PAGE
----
And the best new cars and light trucks you can buy are…
Hold on now. You might have noticed the dizzying array of scorecards dotting the new-vehicle landscape. Consumer Reports has its top picks and standout models. Strategic Vision has its Total Quality Awards. J.D. Power and Associates measures goodness from a variety of perspectives in a number of different research studies – initial quality, long-term dependability, things gone right…
To make matters even more confusing, publications and television shows, Internet websites and radio hosts all busy themselves handing out awards. I won’t get into particular names; those who want publicity should buy an ad. But they’re out there and they do get attention from some media outlets.
Of course, journalists also like to get into the act. In Canada, both the Automobile Journalists Association of Canada (AJAC) and the Canadian Automotive Jury hand out hardware on an annual basis. (Full disclosure: I am a member of the Jury and a past member of AJAC.) A bunch of journos also hand out the North American Car and Truck of The Year awards. Japanese journos give their own awards and the Europeans do, too.
Most car companies encourage this. In general, publicity is always good. But also because there are so many awards given out by so many groups and individuals, most models eventually end up winning something. That triumph is often loaded up into marketing materials and paraded through ad versing: “The 2013 Whiz Bang, recent winner of The Annual Award for Shiniest Chrome Accents, is the brightest star of the 2013 model year …”
You get the idea. Certainly it’s amusing enough to chronicle and comment on all this. However, few of these awards are meaningful. Not many are the product of careful, well-planned and executed research that is broad in scope, detailed in its inquiry and executed by bright and qualified researchers and analysts. But there are always exceptions.
At this time of year, just before the fall buying season gets into full swing, I like to pull together several of what I’ll call “credible” research studies from established organizations to look for common threads. I look for vehicles which stand out from their peers in more than one study. This strips out the one-time wonders, the anomalous victors that are mere blips on the landscape of research into vehicle excellence.
This year, I picked out the best-performing vehicles in four separate studies. The first three were done by the research firm J.D. Power and Associates: the 90-day Initial Quality Study, the long-term Vehicle Dependability Study, and the so-called “things gone right” study called the Automotive Performance, Execution and Layout (APEAL) Study. I then dug into Consumer Reports annual auto issue for 2013, rummaging around for the short list of standout models and top picks.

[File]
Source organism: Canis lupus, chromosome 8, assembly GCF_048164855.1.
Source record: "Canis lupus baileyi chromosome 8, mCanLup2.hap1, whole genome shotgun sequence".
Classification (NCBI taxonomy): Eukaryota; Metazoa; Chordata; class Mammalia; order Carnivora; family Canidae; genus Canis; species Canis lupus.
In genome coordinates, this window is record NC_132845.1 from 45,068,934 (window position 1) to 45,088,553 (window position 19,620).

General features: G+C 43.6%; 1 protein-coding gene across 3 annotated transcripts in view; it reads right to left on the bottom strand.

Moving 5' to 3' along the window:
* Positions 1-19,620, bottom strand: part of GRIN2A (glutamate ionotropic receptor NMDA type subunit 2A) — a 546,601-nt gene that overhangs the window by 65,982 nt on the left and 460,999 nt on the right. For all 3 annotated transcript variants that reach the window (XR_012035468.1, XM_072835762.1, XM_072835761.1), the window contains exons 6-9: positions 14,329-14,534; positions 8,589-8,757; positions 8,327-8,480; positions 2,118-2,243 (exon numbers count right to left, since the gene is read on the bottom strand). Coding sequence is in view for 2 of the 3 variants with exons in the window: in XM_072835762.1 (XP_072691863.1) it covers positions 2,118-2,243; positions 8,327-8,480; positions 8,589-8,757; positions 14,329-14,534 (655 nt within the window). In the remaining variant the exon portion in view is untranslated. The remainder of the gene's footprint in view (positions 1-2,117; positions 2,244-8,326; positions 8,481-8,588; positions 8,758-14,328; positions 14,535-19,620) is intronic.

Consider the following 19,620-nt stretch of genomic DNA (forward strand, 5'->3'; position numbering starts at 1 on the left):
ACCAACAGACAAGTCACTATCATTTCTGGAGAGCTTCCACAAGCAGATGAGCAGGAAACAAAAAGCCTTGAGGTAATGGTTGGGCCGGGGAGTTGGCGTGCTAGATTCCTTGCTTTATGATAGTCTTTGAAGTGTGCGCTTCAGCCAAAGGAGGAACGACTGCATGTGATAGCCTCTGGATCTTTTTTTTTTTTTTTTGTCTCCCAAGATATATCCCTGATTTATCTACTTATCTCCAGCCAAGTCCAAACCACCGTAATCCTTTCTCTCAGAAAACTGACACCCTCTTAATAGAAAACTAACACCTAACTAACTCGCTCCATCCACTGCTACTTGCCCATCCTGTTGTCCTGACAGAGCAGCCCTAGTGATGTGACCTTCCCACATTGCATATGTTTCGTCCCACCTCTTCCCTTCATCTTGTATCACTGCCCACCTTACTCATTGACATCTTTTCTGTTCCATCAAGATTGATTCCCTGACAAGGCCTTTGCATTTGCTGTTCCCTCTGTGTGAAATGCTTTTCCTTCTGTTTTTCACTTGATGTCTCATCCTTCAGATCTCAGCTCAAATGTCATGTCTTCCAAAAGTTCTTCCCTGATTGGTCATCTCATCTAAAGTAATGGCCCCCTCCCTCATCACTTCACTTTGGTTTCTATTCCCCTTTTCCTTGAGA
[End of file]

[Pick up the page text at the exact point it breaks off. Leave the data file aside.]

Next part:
Yes, I burned up a few hours tapping away at a spreadsheet. This allowed me to cross-reference the best in all the vehicle categories – from compact car to sporty rides to large pickups. After the better part of a day, patterns began to emerge in most vehicle categories, though not all.
For instance, among subcompact cars, the Honda Fit and the Hyundai Accent were the only two to get a high-level nod from at least two of the four studies. The Accent, in fact, is a darling of not only the APEAL study, but also is a leader in initial quality (IQS) and a standout in CR’s ratings. You want a good small car, the Accent must be on your shopping list. The Fit, meanwhile, is excellent in initial quality and a CR standout to boot.
Sporty cars? The best affordable ones are the Mazda MX-5 roadster (IQS and CR), Volkswagen Eos (IQS, CR), Volkswagen GTI (IQS, APEAL, CR) and the Mini Cooper (APEAL, CR) and the Ford Mustang (IQS, APEAL).
If you want a mid-size car with broad appeal, the Honda Accord (APEAL, CR), Toyota Camry (IQS, CR), Hyundai Sonata (IQS, CR), Buick Regal (IQS, CR) and Kia Optima (APEAL, CR) are all worthy of a long look.
Among luxury cars, the Lexus LS was a standout in the IQS and APEAL studies, and Consumer Reports loved the car, too. Audi’s all-road crossover, somewhat unloved and under-appreciated, has a good initial reputation (IQS), lots to love (APEAL) and CR judges it a standout model. Those who want an expensive SUV could do worse than Toyota’s Sequoia (APEAL, IQS and CR).
And on and on. Cynics will snipe about the heavy weighting given the studies from J.D. Power and Associates. So be it. Power does indeed sell its research to clients and the publicized results are shared largely as marketing tools. Yet Power has been around a long time and the studies have credibility. Moreover, J.D. Power updates its studies regularly to keep them relevant.
Consumer Reports rates vehicles on its own testing, but top picks must also do well for reliability in owner surveys. CR, too, banks on credibility and reliability in order to attract readers and subscribers.
I have no doubt that the vehicles on this list are excellent rides. Most buyers would not be unhappy owning any one of them, all things considered. Perhaps these are not the absolute best new vehicles you can buy, but if they’re not, they’re among them.